carry out an amendment vhtch, in effect, de-
stroyed the taxation check of the Senate and
placed that power over properly completely
in ttie hanils of the oon property holders.
Again; in 1600. the same hubbv was mount-
d by the locoioco Cindioate Tor Governor." I
Nosy ihis is true ; but there is one impor-I
' lent fact connec-ed witb the history of Free
a- , , ,, ,
feuffrage, w hich is not ver' cenerally known,
...j T. . ... i. ... . ;,b. . , , . . '
'!!,) on the Free Suffrage 3tli. Ihe vote was
taken and the bill was .a-s-,1 by a mrtority
()f one , Whereupon, Mr Woolen, a loco,
f,.en mnU. f.. ,.., f !-...,. i
........... , ,,i., UIID fl no .1-91L-I, .ouu-
ties, arose from his seatstd asked leave of
, c i,. , ... ... ... , .
,,,u ui.nnci iif Liiai vtt ii vol ir. Hrif, mo
the same measure last Stssmn. And "w hen
Mr. Ray ner called the amotion of the House
and the Country so mark that it was a Dem-
oerat thai had defeated thn Democratic mea-
sure, 1 well remember iha-ihc only response
that was made to his remnks was a general
burst of Uughler from I hi D.niocrats. with
t he exception of M r. Wonven. who nre w ver v
angry and remarked that le was a Itee man,
and represented a free peinle and would vole
as he IllBSSed. wishnnS nv e.tuien nr mdrni..
ii. r,nm ti.e ll..r...j :
- a-"iL,uaii iiuiii uvi iiuiu-
Many, who were friend v to the Constitu- cause he had no money to buy canity. No brulg'-s as post reutcs, and thus throw around
lios; as it is, of both politral parties, hoped sooner bsd he learned the facts in the ca-e, them every protection which C-nress has
and believed that Ibis ni-erable farce of than, w ith that noble generosity which his the r ght to bestow, regarding; vv ,iii i q-ia! la
amending the organic law if the Slate would "er distinguished Pierce Ihrot-gh his life, vnr the Irutisit ncmss, ai.d the carry trade
end here. Bui not so J it was renewed again ne Put '"8 ha,ld 1,1 P cvp,i drew forth a bettea ii these bridges.
durino ih lues ee.n,.,..n ...t ... ,i,.....,.i. cent. botiL'ht a slick of candy and i-svp it to ' A f i er a curt I jI and fu'I investiir-.ii m all
. i. i v , ' K. ' ,
11 se sinner suc.l circumstances as these, that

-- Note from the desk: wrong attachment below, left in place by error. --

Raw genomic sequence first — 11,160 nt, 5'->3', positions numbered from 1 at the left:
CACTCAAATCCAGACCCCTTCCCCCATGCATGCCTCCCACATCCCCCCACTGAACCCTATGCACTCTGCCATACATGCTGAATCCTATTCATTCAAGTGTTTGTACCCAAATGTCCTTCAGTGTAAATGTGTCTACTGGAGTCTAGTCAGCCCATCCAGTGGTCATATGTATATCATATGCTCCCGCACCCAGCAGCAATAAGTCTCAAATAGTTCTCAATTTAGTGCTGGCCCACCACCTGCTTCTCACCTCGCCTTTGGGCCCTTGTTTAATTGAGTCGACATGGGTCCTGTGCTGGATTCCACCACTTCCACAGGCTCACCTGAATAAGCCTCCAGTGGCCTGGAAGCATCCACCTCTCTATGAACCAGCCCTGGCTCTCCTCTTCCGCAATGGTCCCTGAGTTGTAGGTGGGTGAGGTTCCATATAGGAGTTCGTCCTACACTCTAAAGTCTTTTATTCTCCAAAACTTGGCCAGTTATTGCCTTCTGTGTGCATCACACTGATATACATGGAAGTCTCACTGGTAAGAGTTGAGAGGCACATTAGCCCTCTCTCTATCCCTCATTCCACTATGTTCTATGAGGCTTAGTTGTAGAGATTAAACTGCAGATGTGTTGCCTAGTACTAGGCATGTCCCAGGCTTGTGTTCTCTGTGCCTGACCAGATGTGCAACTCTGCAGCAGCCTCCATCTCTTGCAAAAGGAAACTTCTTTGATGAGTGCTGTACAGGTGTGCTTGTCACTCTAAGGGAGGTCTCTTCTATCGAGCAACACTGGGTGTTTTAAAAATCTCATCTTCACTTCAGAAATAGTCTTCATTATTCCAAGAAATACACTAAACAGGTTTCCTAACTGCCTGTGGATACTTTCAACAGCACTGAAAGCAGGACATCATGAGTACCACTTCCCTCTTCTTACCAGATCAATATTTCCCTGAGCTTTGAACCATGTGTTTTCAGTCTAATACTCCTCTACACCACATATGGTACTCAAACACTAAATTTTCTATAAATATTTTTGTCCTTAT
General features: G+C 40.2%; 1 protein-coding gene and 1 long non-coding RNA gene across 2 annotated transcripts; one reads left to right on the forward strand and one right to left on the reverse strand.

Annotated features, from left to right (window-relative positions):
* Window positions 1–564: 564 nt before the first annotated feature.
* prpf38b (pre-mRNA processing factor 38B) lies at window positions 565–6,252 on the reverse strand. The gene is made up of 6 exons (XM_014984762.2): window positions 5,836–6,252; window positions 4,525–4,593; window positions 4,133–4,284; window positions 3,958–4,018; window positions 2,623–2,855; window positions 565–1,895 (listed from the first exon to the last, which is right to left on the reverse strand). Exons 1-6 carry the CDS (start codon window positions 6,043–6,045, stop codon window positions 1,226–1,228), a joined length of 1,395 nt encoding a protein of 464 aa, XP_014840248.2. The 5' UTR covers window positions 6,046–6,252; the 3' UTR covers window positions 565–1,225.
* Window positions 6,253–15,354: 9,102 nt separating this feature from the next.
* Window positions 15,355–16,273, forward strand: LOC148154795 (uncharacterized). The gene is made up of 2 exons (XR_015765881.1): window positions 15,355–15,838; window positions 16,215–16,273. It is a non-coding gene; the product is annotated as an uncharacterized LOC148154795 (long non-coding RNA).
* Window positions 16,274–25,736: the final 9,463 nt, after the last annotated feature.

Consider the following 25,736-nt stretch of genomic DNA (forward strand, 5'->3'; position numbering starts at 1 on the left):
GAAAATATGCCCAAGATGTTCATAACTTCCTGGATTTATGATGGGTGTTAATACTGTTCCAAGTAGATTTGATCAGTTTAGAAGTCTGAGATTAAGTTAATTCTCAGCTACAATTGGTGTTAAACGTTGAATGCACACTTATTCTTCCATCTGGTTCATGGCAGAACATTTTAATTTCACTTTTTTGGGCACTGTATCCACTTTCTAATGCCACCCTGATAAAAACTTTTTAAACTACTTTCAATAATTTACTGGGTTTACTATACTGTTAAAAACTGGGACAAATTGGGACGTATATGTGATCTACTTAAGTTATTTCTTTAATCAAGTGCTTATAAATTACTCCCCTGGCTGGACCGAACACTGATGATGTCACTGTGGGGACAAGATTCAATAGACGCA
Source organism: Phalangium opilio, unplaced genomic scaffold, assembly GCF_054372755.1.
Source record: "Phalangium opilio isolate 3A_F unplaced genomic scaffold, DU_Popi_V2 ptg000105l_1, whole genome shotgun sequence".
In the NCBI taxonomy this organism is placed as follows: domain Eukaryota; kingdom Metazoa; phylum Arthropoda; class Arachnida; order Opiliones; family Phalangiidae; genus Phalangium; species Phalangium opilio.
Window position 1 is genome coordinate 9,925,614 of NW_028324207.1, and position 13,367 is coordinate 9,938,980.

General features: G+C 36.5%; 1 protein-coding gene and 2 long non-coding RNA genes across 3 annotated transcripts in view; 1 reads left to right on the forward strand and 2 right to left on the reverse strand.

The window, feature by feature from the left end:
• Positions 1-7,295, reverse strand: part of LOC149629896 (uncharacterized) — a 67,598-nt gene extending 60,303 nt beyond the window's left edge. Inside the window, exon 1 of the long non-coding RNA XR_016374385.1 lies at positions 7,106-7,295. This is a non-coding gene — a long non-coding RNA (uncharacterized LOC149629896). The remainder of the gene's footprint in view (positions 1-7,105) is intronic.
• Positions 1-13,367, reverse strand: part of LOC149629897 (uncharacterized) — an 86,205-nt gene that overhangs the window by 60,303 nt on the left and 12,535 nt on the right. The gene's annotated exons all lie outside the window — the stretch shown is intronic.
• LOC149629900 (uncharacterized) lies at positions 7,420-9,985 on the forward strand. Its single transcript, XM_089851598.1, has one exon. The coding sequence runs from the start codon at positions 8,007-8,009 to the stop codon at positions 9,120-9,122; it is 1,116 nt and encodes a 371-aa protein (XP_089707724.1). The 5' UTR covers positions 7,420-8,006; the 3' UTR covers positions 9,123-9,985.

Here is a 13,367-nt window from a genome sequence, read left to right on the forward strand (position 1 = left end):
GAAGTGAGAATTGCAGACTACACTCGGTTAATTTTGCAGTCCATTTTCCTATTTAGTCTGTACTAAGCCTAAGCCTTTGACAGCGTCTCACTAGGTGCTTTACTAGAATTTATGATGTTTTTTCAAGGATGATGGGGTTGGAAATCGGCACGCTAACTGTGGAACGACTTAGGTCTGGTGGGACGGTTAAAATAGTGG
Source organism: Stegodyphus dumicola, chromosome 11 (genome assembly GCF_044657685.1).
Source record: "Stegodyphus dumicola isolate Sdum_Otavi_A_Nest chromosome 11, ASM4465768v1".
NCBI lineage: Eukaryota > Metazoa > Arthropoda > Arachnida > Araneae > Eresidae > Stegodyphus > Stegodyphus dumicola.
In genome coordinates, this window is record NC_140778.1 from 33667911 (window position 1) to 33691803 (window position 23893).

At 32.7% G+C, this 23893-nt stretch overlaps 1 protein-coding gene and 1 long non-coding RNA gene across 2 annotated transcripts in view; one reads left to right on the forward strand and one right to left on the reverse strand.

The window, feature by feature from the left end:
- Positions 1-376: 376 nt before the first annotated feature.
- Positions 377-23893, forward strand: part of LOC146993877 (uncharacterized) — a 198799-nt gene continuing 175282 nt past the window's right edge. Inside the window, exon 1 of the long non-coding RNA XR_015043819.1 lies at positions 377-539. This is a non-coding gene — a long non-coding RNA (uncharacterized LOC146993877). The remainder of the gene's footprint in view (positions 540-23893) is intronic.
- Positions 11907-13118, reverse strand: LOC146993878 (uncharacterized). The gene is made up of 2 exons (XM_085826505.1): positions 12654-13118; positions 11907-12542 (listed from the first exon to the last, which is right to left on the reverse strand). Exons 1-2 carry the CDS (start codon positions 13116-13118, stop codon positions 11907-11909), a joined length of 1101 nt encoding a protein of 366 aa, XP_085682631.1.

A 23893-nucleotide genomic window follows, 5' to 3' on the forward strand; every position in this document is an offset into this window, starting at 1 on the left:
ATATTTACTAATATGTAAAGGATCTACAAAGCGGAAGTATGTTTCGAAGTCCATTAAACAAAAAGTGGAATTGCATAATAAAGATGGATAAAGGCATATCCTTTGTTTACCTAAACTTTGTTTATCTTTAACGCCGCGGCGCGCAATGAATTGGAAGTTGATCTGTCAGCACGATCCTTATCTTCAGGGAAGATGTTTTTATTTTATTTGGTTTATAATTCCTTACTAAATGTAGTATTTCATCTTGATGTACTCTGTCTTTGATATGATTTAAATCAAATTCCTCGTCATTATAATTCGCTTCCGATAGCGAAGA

iistr runpin nave oemassneii that their voice "
should he heard as tn the Call of a Conven-
ti. And they ore determined lo be heard, i
one way or tho other, pro or con. Ihouob
Hulden, Reid V Co., continue In npnose thesr i
wishes. VERI TAS. 1
J ho manifesto of principle, put forth by
ihe recent Democratic t olven.ton ... this cty i
mi rulna tt..4a .J,.,.. ...... C. 1 '
by that party
E"'" , -""our.ceu
Opposition to the protective ,
Policy, to ssitersial Ill-lirnVOnipnle hv tho (la.
neral Government, to a nahonal bul k, to the
distribution of the proceeds uf tho public
'and sales among the State these and sius-
ilor quotations from the records of former
political contests nre re-produced, as though
democratic doctiincs had ' their only perms,
neul characteristic in a systematic denial ol
the power lo Ihe Government.
A resolution sanctioning the Compromise
measures was indeed something to the point,
aim snowed that the Convention wan mil al-
1 together given to retrospection but cogu i-ant
illto some extent nt least of existing issues its
iu sumo extern at least 01 existing issues 111
cles of faith have no very accurate know-'
The generalized style of expression which !
characterizes Ihe Convention's manifesto
leuL'o os sricsr serssis nr ssnrnnrs.
fives a latitude which no dt ubt ii wrs de
signed to give, to various interpretations in
different quarters. We find Mr. John Van
Uuren declanng Ins iJhesi.m to it, and it ;
(ho extremes of sections and parties so an
ta ooiiioIichI as the Barnburners and the Nul
litiers can find a common ground on this plat
form it is difficult in discover, lint I rater
iiily is the order of the d.iy, nod a coinmni,
fir Z) in view in-iy bo sufiicieul to couveri
poaitions luilictto at vjriancn into a c iiiiik-u
liold of action. Hune of th H.iiriliuroei
journals such as the Now York Evenioo
Post, get over all difficulties in the mainletto
by pronouncing it a nullity. They declare
that It was hurried through a dicperMng
Convention at the breaking of its sossmn,
when sucb confusion prevailed that in under
standing vote and fu I vote could not bo had
upon it. We have yet to nee how far at.
actual union belwtten the ilincoidnnl extume
nf (ho parly can b nude practicable upon
this unsubstantial basis.
GENERAL TIERCE AT
A correspondent of the I rihune, w riliri''
Voiv ll ,m,whii i:i
1'ieice's place of residence, says
i r1. . si i ... - li-.n
! u.muki;, ,'iuiiuni , dune ,,i.H,
Ail i h I . i t
o I .
irriioun, uii uero nure inrown in greai con
rulon hy lhe '-'leraphic report that our
neighbor, I' rank I ier.ee, had received the
nomination at the Democratic Convention at
balltmore. !ot a limn in
" an iuca : rim.H i in
" t he Hern of ma ii v a we 1 1 fou " h t Con IV."
8 caridtdaie for the Picsidr-cy of these l oi
,ed Sla,e,' ; ! l,u is a "openor lawyer, and
utiii, mho vviitjaio, es-rcise a rnigti iy ion jenc
upon the jury. Also for the Democratic